Lessig, L. 2004. Free Culture: How Big Media Uses Technology and the Law to Lock Down Culture and Control Creativity. New York: Penguin.

Week: 3 Like or Dislike

While discussing YouTube, José van Dijck argues that the site’s interface influences the popularity of videos through ranking tactics that promote popular favourites (Reader, page 94). How do ranking tactics impact on the formation online ‘communities’?

While on the discussion of Youtube, I thought I’d share my thoughts on how the website’s interface and sequential layout reflect Dijck’s notion of enhancing video poplarity and forming online ‘communities.  To avoid being clichéd I have decided not to post anything remotelyrelated to Rebecca Black’s “Friday” as it seems like half of the blogs here have already beaten me to it.  The owner of the Youtube video below has her own channel  through which she posts videos of home-made pranks using a video camera and some digital editing:

Based on the considerably large number of views or Youtube ‘hits’, this video is relatively popular amongst the Youtube community – but it is more than just the mere content that has attributed to both the video’s as well as the channel’s overall popularity.  Dijck notes that there exists an ‘inclination of users to belong to a (real-life) group and be involved in a common cause’, which generates what is known as Youtube communities.  In relation to this video, through its view count, ‘likes’ and ‘dislikes’, comments and subscriptions, it is apparent that the video has earned a handful of loyal followers with similar interests.  To cater to and maintain these interests Niki (the owner) has dedicated her entire channel to videos of the same nature which can be easily accessed through links to her channel.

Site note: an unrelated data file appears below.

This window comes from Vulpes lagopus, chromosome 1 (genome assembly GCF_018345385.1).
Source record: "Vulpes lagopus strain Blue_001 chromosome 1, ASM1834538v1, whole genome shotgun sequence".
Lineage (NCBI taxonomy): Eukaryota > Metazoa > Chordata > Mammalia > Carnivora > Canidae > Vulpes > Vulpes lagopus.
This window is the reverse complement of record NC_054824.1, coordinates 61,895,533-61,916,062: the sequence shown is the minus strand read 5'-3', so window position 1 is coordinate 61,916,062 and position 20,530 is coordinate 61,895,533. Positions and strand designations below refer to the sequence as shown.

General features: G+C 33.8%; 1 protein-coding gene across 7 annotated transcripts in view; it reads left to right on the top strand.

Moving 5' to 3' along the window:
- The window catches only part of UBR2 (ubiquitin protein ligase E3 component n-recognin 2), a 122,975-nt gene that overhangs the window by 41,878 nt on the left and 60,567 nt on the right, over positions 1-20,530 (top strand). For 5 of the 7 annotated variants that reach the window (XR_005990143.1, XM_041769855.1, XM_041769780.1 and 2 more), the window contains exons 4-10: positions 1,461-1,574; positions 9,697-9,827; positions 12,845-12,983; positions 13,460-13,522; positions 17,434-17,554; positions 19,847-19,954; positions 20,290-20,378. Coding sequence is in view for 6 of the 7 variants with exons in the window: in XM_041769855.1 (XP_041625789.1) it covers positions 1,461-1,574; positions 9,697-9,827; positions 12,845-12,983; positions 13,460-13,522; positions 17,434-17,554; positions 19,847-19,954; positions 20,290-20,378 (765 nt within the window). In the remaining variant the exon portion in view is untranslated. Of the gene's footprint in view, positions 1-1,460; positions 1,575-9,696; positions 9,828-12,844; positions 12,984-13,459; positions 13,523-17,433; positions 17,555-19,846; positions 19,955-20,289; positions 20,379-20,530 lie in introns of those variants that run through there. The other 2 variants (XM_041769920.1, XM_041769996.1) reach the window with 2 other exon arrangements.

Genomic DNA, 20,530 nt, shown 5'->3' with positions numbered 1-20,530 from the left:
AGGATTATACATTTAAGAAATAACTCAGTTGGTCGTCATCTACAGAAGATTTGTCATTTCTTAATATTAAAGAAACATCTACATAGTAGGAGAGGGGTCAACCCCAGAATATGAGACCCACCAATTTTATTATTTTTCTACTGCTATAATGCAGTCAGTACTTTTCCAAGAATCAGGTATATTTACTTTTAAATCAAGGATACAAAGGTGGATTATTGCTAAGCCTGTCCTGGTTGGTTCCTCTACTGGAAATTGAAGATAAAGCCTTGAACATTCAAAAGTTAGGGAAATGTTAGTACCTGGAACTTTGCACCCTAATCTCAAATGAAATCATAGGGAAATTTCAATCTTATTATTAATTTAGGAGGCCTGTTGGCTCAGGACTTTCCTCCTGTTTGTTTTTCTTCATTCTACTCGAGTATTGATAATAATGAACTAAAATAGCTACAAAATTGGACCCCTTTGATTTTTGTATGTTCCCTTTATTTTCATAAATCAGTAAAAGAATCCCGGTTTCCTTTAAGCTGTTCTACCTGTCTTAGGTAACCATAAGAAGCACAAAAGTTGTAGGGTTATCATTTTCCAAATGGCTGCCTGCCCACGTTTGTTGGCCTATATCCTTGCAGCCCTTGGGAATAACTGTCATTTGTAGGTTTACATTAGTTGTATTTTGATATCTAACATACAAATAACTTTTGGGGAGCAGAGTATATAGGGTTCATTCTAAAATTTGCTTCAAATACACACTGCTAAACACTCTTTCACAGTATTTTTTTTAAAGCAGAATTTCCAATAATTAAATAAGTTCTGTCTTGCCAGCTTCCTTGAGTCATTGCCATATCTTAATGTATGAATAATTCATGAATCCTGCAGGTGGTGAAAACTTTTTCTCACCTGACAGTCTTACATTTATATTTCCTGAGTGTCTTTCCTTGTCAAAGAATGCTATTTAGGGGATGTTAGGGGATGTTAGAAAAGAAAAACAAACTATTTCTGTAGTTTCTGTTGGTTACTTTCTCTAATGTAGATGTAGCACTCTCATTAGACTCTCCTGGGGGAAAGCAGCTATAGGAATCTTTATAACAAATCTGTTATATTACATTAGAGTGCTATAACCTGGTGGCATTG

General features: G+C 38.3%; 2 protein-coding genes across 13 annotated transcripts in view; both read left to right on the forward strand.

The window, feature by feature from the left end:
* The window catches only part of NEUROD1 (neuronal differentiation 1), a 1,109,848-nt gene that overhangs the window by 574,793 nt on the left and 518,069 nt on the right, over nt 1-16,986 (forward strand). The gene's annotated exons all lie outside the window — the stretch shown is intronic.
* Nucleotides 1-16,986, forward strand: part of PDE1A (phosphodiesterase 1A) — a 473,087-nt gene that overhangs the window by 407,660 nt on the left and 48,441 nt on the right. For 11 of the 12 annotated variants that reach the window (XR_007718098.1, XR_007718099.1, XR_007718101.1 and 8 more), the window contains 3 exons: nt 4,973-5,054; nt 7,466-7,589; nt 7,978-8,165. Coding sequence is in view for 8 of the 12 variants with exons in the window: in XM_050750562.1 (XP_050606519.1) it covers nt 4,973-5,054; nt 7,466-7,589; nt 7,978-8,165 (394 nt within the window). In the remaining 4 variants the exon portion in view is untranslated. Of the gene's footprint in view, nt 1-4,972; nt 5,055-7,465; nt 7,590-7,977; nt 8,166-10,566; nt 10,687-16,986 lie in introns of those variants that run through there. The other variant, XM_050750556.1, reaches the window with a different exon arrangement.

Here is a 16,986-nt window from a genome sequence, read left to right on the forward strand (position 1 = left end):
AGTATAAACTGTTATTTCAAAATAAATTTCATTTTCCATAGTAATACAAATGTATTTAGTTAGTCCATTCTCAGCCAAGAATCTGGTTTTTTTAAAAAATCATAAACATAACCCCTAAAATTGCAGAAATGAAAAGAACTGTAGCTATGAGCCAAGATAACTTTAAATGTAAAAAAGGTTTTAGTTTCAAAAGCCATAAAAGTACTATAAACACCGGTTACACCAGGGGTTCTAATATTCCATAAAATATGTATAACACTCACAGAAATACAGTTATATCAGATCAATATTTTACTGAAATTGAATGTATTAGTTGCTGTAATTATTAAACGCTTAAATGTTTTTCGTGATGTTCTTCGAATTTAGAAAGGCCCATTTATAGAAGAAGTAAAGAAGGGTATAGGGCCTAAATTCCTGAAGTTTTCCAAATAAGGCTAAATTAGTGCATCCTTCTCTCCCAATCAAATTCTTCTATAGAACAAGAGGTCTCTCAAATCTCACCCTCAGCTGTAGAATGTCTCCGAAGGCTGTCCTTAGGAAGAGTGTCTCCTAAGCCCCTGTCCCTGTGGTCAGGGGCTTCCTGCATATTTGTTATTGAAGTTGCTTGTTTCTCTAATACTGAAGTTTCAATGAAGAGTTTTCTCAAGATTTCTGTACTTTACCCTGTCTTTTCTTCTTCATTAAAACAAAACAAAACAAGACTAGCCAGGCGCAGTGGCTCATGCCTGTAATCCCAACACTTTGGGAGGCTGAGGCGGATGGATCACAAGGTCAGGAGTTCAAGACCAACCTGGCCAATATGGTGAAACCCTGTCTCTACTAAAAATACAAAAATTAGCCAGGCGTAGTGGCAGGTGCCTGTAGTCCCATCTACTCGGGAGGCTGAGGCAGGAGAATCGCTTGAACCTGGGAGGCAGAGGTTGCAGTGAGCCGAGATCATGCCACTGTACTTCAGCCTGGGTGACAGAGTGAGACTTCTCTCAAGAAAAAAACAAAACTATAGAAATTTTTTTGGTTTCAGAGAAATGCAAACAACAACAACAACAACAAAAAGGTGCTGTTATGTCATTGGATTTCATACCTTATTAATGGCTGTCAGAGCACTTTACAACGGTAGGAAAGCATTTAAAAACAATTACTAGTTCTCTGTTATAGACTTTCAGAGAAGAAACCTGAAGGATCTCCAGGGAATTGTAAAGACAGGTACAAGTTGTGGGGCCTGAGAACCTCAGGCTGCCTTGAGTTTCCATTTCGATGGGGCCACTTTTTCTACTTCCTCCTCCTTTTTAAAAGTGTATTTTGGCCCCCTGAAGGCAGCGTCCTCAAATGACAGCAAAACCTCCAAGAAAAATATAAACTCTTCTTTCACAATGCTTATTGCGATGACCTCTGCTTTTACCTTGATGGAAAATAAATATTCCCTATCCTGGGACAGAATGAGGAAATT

The picture above is a screenshot of the actual Youtube page of the same video.  Marked by red arrows are the features and ranking tactics which helps in promoting video and in turn the channel.  Embedded within the video itself are links to Niki’s Youtube channel, Facebbok and Twitter pages as well as her website.  This is in line with Dijk’s(2009) notion that Youtube’s ‘interface maneuvers individual users and communities….(who) are steered to a particular video by means of coded mechanisms which heavily rely on promotion and ranking tactics’ (45).  The side column on the right of the video also contains links to her other videos which draws the viewer’s attention and thus maintains their interests, which is further facilitated by constantly updates which will notify subscribers through their emails as well.  forming an online community with a shared interest in that particular brand of Youtube video.

Related links that are populated on screen at the end of a Youtube video also help to promote and direct viewers to other similar videos (usually of the same channel); however this is not always the case as exampled above (damn i did end up posting Rebecca Black lol).  Youtube may, by default select a video that is not necessarily similar in content but rather in equally high number of views.  Nonetheless, there is evident merit in Dijk’s notion of Youtube interactivity building online communities illustrated by its somewhat subtle yet effective modes of user engagement – ‘users serve as arbiters of content, both unwittingly by means of download counts and consciously by rating and commenting on videos’ and so inherently become part of an online community.

Jose Van Dijck. 2009. ‘Users Like You? Theorizing Agency in User-Generated Content’, Media, Culture and Society. 31: 41-58.

Week 9: The Power of Youtube

Burgess and Green argue that: ordinary people who become celebrities through their own creative efforts “remain within the system of celebrity native to, and controlled by, the mass media” (Reader, page 269).

Some rights reserved by Carrie Andersen Epic Battle of Youtube Stars on Southpark